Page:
Though the unearthly clatter of the amplified yard implement may be Eugene Chadbourne's oddest claim to fame, chances are it isn't his most remarkable. The completist's nightmare that is Chadbourne's official discography spans three decades and lists more than 130 releases, featuring songs by the Beatles, Bach andBeefheart
, and including collaborations with everyone fromJohn Zorn
toThey Might Be Giants
If you like this story, consider signing up for our email newsletters.
SHOW ME HOW
You have successfully signed up for your selected newsletter(s) - please keep an eye on your mailbox, we're movin' in!
to Corrosion of Conformity.
Chadbourne's music is usually classified as avant-garde, a term perhaps suggested by album titles such as Ayler Undead, Country Music in the World of Islam and Jesse Helms Busted With Pornography. Its basis, however, lies in rock, bluegrass, jazz and protest music, all of which Chadbourne deconstructs and reconfigures into a unique idiom that simultaneously parodies and celebrates roots music. He splits the difference between Zappa's overdetermined pop jokes and Negativland's cornball culturejamming, but with an innocence and an earnest, joyous folksiness that recalls British folk-punks the Mekons, or especially his longtime bandmates in Camper Van Beethoven.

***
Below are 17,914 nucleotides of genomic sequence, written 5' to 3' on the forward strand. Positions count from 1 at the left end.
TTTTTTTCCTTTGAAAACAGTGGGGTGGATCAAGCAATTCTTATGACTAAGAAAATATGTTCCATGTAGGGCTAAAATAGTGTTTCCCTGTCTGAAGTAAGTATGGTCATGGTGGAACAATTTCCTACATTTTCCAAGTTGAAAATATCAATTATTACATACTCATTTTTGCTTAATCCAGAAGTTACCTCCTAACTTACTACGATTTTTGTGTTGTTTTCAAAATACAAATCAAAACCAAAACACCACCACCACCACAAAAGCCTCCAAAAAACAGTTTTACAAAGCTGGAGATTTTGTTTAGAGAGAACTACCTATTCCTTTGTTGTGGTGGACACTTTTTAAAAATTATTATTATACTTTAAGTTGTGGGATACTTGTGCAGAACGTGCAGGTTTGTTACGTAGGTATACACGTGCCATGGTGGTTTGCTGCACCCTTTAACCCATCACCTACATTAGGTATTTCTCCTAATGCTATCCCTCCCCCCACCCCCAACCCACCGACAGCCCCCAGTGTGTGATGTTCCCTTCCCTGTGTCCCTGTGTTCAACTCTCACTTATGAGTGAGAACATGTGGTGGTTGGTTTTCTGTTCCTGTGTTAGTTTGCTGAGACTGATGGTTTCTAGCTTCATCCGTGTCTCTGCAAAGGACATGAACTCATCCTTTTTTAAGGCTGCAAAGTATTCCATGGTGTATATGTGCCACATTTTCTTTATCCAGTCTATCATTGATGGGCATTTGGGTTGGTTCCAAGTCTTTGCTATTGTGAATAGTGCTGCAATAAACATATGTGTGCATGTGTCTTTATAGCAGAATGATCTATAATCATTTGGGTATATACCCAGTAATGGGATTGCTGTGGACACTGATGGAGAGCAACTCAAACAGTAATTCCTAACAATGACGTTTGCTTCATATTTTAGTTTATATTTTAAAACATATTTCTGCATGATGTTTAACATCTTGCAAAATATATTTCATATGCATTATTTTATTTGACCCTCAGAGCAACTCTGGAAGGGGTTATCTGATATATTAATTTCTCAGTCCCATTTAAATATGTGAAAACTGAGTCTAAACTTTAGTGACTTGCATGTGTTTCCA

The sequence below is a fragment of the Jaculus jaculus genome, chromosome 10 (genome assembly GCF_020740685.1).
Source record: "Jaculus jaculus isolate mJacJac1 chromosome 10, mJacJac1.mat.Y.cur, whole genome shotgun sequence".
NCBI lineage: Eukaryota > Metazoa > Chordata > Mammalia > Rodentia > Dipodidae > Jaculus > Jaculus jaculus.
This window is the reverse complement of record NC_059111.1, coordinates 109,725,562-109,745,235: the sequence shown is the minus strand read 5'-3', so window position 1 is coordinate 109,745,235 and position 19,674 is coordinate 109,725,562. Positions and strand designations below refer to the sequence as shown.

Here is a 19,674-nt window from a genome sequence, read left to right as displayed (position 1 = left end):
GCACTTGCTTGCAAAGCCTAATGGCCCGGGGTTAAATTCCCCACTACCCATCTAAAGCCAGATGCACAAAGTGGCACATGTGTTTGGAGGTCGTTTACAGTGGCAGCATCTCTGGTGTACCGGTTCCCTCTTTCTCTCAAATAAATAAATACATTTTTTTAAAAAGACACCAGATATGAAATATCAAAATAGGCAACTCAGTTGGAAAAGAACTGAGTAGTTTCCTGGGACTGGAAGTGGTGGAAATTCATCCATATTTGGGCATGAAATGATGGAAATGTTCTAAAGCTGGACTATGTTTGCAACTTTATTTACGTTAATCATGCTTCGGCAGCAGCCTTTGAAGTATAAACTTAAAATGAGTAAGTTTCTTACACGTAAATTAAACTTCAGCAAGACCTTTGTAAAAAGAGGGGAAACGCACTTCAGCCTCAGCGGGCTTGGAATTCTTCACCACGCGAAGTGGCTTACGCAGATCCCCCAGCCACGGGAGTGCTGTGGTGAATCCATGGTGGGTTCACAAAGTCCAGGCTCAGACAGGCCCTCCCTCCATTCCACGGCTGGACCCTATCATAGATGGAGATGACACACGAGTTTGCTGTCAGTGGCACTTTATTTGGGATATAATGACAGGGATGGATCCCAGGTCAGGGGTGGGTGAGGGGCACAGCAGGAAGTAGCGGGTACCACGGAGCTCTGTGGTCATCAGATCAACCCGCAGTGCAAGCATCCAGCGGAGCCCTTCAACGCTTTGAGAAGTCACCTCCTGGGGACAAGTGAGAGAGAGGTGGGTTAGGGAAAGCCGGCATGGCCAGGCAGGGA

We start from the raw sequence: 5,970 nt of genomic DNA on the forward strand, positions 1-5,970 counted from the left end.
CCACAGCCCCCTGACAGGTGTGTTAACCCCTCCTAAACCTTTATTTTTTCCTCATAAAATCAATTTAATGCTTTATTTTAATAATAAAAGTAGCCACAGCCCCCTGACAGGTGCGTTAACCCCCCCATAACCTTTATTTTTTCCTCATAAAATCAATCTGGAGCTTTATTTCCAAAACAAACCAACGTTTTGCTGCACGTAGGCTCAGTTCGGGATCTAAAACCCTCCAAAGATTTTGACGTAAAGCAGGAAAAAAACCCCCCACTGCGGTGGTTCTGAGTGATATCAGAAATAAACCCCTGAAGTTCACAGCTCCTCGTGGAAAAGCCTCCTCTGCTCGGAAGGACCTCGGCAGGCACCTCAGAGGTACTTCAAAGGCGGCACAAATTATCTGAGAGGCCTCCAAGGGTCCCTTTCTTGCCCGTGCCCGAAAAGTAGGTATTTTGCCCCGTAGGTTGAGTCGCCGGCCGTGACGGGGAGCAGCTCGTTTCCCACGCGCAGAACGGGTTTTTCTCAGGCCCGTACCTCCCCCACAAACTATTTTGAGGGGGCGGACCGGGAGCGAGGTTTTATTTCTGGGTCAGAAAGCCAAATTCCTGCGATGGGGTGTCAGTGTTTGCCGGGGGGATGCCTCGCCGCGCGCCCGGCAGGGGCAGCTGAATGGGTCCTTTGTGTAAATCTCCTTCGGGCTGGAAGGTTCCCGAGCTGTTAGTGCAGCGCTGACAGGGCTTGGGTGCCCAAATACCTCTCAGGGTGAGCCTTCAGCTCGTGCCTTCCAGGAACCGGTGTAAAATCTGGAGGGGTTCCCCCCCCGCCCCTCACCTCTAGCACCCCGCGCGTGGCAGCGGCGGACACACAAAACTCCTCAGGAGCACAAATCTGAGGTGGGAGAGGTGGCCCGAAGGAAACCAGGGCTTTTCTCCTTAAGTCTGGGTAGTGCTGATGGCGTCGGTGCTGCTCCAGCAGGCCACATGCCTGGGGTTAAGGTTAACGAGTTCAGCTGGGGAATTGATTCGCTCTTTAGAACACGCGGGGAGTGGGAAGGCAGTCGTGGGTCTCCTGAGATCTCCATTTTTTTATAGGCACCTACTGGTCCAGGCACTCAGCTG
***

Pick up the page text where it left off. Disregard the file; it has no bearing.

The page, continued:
Far more important than that electric rake are the banjo and the guitar, which sing for Eugene like down-home devils on a sunny back porch in Hell. The Chadbourne catalog bursts with phrases that could be used to name his singular style - "Redneck Jazz?" "LSD C&W?" "Shockabilly?"- but the best one, sadly, has already been appropriated for the movement that prefers the tag "Naturalismo:" this is real folk, made by a real freak. - Daniel Mee
Eugene Chadbourne performs Saturday, March 10, at Super Happy Fun Land, 2610 Ashland, 713-880-2100.